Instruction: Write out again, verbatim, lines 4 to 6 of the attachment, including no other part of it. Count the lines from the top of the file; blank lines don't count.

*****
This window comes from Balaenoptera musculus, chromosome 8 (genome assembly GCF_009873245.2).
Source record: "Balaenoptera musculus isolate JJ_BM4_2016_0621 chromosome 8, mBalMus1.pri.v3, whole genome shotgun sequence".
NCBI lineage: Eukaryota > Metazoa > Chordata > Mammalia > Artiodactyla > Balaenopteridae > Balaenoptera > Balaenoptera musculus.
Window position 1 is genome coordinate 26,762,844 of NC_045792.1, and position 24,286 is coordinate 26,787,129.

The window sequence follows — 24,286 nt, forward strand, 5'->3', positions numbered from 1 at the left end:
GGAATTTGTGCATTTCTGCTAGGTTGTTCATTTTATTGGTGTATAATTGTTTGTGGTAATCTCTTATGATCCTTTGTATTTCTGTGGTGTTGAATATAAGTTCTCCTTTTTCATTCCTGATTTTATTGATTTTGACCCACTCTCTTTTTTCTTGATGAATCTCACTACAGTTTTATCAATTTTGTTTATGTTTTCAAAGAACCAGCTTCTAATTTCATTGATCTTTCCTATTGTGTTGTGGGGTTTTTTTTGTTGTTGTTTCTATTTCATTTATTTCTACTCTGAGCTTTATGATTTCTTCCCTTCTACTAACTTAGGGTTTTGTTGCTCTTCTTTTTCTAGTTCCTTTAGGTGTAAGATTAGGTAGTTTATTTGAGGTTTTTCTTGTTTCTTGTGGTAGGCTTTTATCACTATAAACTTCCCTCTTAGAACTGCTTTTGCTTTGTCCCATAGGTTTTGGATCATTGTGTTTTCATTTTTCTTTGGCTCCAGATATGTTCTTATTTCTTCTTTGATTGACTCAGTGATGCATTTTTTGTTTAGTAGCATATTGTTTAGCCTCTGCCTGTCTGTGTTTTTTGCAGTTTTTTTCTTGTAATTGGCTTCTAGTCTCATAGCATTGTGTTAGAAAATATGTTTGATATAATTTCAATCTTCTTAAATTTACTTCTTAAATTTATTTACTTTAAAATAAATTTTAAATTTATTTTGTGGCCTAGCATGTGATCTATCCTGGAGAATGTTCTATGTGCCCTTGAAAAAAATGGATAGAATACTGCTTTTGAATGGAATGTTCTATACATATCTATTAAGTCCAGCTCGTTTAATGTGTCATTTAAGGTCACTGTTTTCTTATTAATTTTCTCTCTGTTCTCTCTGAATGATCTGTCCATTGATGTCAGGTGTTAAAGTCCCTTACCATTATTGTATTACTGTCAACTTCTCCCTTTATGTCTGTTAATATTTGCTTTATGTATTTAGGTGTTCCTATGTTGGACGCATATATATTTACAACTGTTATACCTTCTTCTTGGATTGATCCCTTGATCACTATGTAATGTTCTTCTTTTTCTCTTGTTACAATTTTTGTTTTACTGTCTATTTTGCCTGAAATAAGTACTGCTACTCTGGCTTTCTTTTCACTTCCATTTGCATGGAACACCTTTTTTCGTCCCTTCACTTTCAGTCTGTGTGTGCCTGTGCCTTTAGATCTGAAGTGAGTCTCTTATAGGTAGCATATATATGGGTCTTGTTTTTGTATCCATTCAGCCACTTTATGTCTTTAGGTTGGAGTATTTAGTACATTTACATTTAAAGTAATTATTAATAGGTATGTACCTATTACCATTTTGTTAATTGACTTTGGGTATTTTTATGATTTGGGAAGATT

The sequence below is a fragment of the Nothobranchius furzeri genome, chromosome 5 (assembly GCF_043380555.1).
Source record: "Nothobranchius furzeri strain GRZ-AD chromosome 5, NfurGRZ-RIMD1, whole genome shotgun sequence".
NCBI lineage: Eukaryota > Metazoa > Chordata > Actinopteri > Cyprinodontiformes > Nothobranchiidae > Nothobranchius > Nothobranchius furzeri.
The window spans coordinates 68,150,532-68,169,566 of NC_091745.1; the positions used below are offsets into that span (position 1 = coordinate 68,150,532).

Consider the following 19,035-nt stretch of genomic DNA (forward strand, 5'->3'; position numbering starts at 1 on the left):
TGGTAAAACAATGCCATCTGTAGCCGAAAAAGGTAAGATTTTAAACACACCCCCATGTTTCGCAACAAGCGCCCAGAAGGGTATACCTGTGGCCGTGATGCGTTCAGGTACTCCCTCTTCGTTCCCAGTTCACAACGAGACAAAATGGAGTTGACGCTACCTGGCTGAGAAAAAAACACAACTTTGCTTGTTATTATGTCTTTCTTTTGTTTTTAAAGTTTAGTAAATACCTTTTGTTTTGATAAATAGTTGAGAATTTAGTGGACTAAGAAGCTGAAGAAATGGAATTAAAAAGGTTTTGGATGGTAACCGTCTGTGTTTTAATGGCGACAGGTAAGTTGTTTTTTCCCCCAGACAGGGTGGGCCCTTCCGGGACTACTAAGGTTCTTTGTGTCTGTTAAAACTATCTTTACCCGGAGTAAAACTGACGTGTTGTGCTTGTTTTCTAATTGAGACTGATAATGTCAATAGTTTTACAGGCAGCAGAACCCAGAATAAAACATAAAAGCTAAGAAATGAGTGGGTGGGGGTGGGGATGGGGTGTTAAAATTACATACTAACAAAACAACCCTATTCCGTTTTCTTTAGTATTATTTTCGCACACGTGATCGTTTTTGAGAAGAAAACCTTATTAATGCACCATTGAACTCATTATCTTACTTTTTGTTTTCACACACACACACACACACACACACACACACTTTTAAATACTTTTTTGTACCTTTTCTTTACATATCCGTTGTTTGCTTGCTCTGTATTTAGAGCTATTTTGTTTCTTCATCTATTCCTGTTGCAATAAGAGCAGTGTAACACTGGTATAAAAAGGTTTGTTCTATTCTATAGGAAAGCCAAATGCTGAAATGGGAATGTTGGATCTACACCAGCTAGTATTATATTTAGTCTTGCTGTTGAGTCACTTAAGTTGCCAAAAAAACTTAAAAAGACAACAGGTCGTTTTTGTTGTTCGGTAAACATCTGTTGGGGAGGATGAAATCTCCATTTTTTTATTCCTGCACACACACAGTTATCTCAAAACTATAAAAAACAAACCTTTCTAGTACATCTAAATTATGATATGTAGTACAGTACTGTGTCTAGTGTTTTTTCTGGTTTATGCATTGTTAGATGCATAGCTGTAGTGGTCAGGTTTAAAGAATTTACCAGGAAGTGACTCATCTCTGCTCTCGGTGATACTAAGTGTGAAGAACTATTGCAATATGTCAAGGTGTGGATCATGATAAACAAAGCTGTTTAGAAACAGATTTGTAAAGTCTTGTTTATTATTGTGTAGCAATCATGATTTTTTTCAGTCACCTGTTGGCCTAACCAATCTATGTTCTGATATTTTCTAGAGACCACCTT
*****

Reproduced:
Window position 1 is genome coordinate 26,762,844 of NC_045792.1, and position 24,286 is coordinate 26,787,129.

The window sequence follows — 24,286 nt, forward strand, 5'->3', positions numbered from 1 at the left end:
GGAATTTGTGCATTTCTGCTAGGTTGTTCATTTTATTGGTGTATAATTGTTTGTGGTAATCTCTTATGATCCTTTGTATTTCTGTGGTGTTGAATATAAGTTCTCCTTTTTCATTCCTGATTTTATTGATTTTGACCCACTCTCTTTTTTCTTGATGAATCTCACTACAGTTTTATCAATTTTGTTTATGTTTTCAAAGAACCAGCTTCTAATTTCATTGATCTTTCCTATTGTGTTGTGGGGTTTTTTTTGTTGTTGTTTCTATTTCATTTATTTCTACTCTGAGCTTTATGATTTCTTCCCTTCTACTAACTTAGGGTTTTGTTGCTCTTCTTTTTCTAGTTCCTTTAGGTGTAAGATTAGGTAGTTTATTTGAGGTTTTTCTTGTTTCTTGTGGTAGGCTTTTATCACTATAAACTTCCCTCTTAGAACTGCTTTTGCTTTGTCCCATAGGTTTTGGATCATTGTGTTTTCATTTTTCTTTGGCTCCAGATATGTTCTTATTTCTTCTTTGATTGACTCAGTGATGCATTTTTTGTTTAGTAGCATATTGTTTAGCCTCTGCCTGTCTGTGTTTTTTGCAGTTTTTTTCTTGTAATTGGCTTCTAGTCTCATAGCATTGTGTTAGAAAATATGTTTGATATAATTTCAATCTTCTTAAATTTACTTCTTAAATTTATTTACTTTAAAATAAATTTTAAATTTATTTTGTGGCCTAGCATGTGATCTATCCTGGAGAATGTTCTATGTGCCCTTGAAAAAAATGGATAGAATACTGCTTTTGAATGGAATGTTCTATACATATCTATTAAGTCCAGCTCGTTTAATGTGTCATTTAAGGTCACTGTTTTCTTATTAATTTTCTCTCTGTTCTCTCTGAATGATCTGTCCATTGATGTCAGGTGTTAAAGTCCCTTACCATTATTGTATTACTGTCAACTTCTCCCTTTATGTCTGTTAATATTTGCTTTATGTATTTAGGTGTTCCTATGTTGGACGCATATATATTTACAACTGTTATACCTTCTTCTTGGATTGATCCCTTGATCACTATGTAATGTTCTTCTTTTTCTCTTGTTACAATTTTTGTTTTACTGTCTATTTTGCCTGAAATAAGTACTGCTACTCTGGCTTTCTTTTCACTTCCATTTGCATGGAACACCTTTTTTCGTCCCTTCACTTTCAGTCTGTGTGTGCCTGTGCCTTTAGATCTGAAGTGAGTCTCTTATAGGTAGCATATATATGGGTCTTGTTTTTGTATCCATTCAGCCACTTTATGTCTTTAGGTTGGAGTATTTAGTACATTTACATTTAAAGTAATTATTAATAGGTATGTACCTATTACCATTTTGTTAATTGACTTTGGGTATTTTTATGATTTGGGAAGATT